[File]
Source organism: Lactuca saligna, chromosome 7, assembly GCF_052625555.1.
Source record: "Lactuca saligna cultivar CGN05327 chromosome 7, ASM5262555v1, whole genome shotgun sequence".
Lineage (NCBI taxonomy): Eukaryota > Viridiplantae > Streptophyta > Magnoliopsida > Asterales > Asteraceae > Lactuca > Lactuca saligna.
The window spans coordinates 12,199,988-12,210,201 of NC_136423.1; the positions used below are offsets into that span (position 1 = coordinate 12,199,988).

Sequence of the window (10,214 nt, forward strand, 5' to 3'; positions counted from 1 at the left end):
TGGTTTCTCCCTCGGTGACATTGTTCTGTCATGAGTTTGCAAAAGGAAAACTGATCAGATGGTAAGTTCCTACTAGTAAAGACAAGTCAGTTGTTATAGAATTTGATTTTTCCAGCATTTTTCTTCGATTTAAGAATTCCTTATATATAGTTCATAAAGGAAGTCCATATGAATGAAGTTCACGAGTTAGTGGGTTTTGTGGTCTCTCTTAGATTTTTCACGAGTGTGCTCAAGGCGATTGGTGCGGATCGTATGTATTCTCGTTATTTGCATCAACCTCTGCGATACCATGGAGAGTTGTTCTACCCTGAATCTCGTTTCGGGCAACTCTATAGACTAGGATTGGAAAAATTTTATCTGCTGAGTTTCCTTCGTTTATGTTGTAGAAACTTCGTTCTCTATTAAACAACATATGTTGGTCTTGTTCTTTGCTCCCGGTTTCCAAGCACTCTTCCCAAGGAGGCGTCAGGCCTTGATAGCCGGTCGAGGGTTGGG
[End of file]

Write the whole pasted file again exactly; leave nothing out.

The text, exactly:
Source organism: Lactuca saligna, chromosome 7, assembly GCF_052625555.1.
Source record: "Lactuca saligna cultivar CGN05327 chromosome 7, ASM5262555v1, whole genome shotgun sequence".
Lineage (NCBI taxonomy): Eukaryota > Viridiplantae > Streptophyta > Magnoliopsida > Asterales > Asteraceae > Lactuca > Lactuca saligna.
The window spans coordinates 12,199,988-12,210,201 of NC_136423.1; the positions used below are offsets into that span (position 1 = coordinate 12,199,988).

Sequence of the window (10,214 nt, forward strand, 5' to 3'; positions counted from 1 at the left end):
TGGTTTCTCCCTCGGTGACATTGTTCTGTCATGAGTTTGCAAAAGGAAAACTGATCAGATGGTAAGTTCCTACTAGTAAAGACAAGTCAGTTGTTATAGAATTTGATTTTTCCAGCATTTTTCTTCGATTTAAGAATTCCTTATATATAGTTCATAAAGGAAGTCCATATGAATGAAGTTCACGAGTTAGTGGGTTTTGTGGTCTCTCTTAGATTTTTCACGAGTGTGCTCAAGGCGATTGGTGCGGATCGTATGTATTCTCGTTATTTGCATCAACCTCTGCGATACCATGGAGAGTTGTTCTACCCTGAATCTCGTTTCGGGCAACTCTATAGACTAGGATTGGAAAAATTTTATCTGCTGAGTTTCCTTCGTTTATGTTGTAGAAACTTCGTTCTCTATTAAACAACATATGTTGGTCTTGTTCTTTGCTCCCGGTTTCCAAGCACTCTTCCCAAGGAGGCGTCAGGCCTTGATAGCCGGTCGAGGGTTGGG